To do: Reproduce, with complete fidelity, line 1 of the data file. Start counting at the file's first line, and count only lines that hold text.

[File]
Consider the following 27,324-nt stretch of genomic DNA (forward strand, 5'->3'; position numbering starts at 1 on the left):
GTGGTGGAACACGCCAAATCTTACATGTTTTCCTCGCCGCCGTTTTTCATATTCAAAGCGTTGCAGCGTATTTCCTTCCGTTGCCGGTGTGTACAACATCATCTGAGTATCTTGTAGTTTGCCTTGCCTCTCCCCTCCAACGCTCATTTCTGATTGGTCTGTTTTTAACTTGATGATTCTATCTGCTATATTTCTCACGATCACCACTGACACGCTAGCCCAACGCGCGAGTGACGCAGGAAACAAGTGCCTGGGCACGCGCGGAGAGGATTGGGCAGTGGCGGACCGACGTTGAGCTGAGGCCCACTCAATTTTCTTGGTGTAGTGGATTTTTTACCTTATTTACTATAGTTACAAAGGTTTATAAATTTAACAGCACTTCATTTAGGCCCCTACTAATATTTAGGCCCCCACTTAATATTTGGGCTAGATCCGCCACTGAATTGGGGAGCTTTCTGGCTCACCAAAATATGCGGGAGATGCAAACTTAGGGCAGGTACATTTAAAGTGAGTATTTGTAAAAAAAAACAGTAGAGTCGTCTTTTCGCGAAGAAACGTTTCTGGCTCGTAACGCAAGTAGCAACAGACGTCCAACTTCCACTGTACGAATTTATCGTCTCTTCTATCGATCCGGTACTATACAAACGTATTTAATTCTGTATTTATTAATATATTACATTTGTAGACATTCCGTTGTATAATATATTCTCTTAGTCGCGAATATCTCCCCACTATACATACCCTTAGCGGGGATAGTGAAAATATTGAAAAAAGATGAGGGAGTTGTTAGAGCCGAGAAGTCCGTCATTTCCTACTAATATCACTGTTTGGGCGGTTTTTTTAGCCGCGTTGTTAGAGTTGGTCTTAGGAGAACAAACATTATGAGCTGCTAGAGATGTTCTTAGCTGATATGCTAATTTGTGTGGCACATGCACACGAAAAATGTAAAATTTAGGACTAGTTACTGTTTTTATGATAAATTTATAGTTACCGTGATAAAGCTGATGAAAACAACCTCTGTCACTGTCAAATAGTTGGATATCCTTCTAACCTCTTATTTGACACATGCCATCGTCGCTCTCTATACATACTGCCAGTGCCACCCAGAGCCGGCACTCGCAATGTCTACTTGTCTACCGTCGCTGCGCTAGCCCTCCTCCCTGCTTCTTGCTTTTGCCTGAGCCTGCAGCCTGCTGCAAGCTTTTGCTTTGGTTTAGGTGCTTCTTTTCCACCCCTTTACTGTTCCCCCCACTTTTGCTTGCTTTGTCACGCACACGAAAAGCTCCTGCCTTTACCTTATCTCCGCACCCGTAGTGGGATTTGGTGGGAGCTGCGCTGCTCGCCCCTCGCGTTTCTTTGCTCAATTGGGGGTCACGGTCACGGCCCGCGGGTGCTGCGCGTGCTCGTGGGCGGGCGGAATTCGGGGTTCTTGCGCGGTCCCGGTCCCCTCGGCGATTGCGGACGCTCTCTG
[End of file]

Consider the following 27,324-nt stretch of genomic DNA (forward strand, 5'->3'; position numbering starts at 1 on the left):